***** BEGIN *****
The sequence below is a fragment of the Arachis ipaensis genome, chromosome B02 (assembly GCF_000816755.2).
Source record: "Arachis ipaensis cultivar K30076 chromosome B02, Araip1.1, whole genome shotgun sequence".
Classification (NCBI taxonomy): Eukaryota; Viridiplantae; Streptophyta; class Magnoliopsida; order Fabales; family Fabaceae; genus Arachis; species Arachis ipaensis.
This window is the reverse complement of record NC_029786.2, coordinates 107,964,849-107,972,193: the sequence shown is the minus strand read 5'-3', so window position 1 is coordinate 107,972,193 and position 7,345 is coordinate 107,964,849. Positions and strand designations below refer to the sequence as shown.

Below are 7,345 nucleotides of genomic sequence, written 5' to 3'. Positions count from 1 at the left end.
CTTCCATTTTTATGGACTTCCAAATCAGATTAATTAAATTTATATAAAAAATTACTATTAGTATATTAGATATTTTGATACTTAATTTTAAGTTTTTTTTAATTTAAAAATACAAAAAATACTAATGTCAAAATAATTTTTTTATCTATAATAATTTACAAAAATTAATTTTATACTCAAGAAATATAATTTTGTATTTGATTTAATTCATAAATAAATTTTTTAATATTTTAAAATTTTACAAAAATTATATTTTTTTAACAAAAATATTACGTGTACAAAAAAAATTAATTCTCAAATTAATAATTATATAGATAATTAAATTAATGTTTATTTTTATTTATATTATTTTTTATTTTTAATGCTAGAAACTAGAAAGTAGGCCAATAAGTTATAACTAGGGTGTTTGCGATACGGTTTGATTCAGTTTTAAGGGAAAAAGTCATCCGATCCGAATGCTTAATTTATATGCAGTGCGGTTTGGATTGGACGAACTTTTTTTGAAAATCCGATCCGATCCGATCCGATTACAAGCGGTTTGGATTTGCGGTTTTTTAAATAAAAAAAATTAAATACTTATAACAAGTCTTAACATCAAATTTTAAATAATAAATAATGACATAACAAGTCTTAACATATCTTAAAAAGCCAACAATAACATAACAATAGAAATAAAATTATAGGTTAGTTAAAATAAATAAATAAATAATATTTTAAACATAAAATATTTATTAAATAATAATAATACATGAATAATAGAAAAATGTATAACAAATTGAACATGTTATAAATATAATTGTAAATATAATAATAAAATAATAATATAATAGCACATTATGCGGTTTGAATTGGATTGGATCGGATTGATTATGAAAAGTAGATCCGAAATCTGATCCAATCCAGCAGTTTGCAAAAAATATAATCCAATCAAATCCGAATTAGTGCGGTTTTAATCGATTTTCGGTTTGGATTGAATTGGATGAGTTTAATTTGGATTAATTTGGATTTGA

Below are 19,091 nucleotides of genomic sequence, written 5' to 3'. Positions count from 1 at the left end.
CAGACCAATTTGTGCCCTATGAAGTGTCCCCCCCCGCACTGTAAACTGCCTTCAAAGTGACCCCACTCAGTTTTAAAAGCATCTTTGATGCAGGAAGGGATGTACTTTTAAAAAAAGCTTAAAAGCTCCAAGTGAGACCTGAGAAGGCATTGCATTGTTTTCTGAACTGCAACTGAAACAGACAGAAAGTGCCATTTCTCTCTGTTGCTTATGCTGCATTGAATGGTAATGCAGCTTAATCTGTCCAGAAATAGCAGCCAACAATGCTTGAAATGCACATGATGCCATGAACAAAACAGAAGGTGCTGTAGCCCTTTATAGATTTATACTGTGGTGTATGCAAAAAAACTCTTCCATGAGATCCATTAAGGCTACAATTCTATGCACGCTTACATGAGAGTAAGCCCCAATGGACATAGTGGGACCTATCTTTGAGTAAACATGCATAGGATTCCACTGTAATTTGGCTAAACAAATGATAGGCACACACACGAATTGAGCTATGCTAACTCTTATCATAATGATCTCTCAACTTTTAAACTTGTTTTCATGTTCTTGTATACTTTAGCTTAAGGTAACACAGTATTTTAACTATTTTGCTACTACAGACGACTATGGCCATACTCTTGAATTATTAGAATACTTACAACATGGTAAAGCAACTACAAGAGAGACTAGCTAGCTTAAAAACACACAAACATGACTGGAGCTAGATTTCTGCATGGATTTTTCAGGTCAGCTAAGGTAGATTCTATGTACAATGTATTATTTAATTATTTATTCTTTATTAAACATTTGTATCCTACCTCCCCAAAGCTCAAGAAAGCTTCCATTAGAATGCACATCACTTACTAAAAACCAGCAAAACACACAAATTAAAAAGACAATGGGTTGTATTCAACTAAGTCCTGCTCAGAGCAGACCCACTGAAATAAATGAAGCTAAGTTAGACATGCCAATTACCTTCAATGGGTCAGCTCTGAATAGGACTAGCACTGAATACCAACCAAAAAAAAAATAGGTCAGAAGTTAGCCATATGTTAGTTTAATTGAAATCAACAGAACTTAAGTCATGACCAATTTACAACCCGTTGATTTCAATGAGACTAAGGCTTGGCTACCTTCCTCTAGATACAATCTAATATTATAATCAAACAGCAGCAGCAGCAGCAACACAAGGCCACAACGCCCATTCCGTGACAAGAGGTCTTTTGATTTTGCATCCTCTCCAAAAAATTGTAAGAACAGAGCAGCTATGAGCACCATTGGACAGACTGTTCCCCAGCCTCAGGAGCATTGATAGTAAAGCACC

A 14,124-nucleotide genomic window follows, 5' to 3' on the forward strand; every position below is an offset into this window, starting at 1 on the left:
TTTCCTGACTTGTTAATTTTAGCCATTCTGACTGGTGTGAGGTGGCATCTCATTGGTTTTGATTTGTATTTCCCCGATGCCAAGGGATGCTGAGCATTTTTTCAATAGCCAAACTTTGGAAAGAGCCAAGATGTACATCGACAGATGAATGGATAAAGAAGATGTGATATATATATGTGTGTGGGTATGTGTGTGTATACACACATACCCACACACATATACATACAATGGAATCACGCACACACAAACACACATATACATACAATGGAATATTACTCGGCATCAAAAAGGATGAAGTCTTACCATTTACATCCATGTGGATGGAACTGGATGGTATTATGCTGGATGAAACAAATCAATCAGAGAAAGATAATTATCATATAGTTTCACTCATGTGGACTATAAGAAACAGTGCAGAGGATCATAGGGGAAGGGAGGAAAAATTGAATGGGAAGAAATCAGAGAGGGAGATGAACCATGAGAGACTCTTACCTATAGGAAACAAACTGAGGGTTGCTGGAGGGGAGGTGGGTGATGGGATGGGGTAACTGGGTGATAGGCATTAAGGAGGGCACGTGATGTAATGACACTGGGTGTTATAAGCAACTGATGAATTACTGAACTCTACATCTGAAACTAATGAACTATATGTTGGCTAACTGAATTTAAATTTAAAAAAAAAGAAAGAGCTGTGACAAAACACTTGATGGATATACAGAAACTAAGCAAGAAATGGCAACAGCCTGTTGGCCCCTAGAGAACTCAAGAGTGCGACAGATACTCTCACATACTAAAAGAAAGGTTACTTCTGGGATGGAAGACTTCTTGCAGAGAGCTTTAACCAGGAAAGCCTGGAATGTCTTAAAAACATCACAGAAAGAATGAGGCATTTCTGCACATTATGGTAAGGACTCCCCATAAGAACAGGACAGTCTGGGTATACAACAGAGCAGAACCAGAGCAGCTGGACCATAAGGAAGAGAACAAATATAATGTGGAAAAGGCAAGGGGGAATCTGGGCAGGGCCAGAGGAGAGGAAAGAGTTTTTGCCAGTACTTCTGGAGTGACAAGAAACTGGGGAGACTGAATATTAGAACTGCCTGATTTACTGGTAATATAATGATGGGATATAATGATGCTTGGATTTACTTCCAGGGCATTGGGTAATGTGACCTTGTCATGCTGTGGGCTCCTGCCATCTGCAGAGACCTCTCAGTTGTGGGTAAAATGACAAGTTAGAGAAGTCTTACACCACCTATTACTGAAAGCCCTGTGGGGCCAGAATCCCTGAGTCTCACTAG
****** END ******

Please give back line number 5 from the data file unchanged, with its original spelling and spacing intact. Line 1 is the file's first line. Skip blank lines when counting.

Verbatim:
Below are 7,345 nucleotides of genomic sequence, written 5' to 3'. Positions count from 1 at the left end.